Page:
Ted Chiang is always worth reading or listening to. Here's a new interview.
Friday, April 2, 2021
Friday, October 9, 2020
A friend recently pointed out the following poem in Christopher Morley's volume The Middle Kingdom: Poems 1929-1944 (1944). Dunsany is rarely the subject of a poem, and here is one that plays on his names (his surname is pronounced dun-SAY'-nee, and does indeed rhyme with "zany"):
“A Night at an Inn”
(Edward John Moreton Drax Plunkett, 18th Baron Dunsany - Who’s Who)
To BEDWARD, says EDWARD.
I’m on, cries JOHN.
It helps to shorten the night, quoth MORETON.
Just a glass of port, to relax, says DRAX.
And now we’ve drunk it, mumbles PLUNKETT,
Come on, old zany.
And so all five, with yawns and snorts,
Having partaken their Cinque Ports,
Are merged in bed as LORD DUNSANY.
Saturday, January 25, 2020
Thursday, January 9, 2020
It was, supposedly, after the first of his dinners with Wilde at the Florence, in the summer of 1890, that Machen resolved to try his hand at “modern” fiction (not long before, under the combined influence of Rabelais, Balzac and Marguerite de Navarre, he had produced his “Welsh Heptameron”, the faux-medieval Chronicle of Clemendy). This was the beginning of his decade mirabilis; before the century came to a close he had written, if not published, nearly all of the pioneering supernatural fiction for which he is remembered today. These stories are imbued with a potent sense of the places documented in Occult Territories, above all Machen’s native Caerleon and the “grey labyrinth” of London. Many of them are shaped by a second influence as well, namely Machen’s immersion in a wide range of esoteric literature in the 1880s, when he was hired by the bookseller George Redway to compile a substantial annotated catalogue (The Literature of Occultism and Archaeology).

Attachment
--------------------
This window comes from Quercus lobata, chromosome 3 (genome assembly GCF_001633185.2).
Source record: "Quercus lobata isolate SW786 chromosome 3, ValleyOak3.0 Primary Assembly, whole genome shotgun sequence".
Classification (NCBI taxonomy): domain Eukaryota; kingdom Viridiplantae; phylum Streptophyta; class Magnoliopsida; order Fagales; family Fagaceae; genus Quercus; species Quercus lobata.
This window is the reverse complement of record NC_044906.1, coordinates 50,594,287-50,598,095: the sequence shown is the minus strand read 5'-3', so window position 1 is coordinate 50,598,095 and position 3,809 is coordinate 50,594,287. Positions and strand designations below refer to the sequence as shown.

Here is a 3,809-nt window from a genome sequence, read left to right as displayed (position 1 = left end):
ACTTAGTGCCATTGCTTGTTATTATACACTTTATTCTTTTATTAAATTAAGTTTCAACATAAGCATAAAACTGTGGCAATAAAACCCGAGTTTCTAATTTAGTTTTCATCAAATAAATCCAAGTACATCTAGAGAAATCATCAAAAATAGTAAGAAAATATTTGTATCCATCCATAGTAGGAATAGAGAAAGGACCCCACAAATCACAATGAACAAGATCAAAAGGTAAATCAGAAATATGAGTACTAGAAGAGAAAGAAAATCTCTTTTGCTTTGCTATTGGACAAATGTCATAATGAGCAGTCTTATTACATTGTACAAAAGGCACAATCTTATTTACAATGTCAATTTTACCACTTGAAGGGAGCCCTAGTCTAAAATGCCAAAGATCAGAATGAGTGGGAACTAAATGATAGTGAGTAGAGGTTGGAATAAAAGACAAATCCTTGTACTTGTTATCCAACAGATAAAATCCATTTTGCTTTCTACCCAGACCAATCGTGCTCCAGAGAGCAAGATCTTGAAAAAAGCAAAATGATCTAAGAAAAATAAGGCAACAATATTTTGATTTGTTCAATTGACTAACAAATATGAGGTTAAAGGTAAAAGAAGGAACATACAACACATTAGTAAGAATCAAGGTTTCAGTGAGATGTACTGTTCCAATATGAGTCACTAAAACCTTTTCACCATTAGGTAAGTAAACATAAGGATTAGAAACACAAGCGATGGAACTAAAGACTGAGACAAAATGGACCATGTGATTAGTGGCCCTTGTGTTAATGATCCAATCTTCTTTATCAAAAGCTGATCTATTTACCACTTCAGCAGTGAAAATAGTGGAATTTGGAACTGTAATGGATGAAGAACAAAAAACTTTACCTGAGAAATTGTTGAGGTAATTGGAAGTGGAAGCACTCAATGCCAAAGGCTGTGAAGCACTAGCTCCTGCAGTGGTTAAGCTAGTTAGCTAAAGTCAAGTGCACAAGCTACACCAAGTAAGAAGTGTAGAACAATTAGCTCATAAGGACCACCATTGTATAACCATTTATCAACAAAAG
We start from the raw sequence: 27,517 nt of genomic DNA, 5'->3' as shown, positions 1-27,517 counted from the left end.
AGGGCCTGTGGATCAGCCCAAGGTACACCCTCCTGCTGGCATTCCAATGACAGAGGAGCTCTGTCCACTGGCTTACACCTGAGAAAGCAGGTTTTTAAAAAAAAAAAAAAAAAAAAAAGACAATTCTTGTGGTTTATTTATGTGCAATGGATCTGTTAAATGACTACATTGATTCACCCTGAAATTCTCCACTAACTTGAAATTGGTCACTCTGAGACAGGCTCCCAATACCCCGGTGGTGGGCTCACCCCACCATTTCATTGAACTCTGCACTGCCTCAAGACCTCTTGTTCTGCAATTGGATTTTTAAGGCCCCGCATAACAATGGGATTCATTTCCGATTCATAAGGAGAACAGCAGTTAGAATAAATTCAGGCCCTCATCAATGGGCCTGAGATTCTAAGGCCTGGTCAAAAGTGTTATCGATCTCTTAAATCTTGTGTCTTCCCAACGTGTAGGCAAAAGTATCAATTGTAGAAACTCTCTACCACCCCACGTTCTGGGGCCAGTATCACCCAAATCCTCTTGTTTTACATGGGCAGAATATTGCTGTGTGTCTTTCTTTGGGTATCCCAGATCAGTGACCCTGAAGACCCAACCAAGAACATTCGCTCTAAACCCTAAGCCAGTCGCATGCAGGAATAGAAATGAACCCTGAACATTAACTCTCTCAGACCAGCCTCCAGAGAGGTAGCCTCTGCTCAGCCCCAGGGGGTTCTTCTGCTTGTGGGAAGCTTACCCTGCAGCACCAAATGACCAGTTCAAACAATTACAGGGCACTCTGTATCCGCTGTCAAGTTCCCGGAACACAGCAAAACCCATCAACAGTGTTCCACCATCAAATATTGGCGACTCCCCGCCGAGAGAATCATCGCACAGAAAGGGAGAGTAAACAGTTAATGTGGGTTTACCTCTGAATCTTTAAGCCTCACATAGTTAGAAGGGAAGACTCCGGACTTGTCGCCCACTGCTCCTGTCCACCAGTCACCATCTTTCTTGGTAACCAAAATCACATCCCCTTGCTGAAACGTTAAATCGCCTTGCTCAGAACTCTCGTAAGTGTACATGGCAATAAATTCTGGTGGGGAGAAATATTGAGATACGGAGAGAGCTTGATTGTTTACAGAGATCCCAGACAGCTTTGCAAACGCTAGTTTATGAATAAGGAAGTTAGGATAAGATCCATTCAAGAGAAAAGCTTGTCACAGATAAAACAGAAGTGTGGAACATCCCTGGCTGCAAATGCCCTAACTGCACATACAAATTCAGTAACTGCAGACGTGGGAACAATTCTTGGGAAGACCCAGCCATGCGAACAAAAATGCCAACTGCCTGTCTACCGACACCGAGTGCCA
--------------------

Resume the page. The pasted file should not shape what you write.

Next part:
Sunday, December 29, 2019
Wednesday, November 6, 2019
Here's a quote from Matthew Kneale on his father:
I remember him mostly as somebody who taught me an enormous amount about writing, and we used to watch television programs all the time, and he'd dissect them ruthlessly, and say "that makes no sense!" He was very, very proud of his ability to understand the structure of a piece, and he was very good at the structure. And I learned a huge amount. I learned that you can't get away with thing if they don't make perfect sense, if you haven't thought them through. That's a lesson I've never forgotten.
Friday, September 27, 2019
Anyway, a tip of the hat to Hephzibah Anderson (no relation).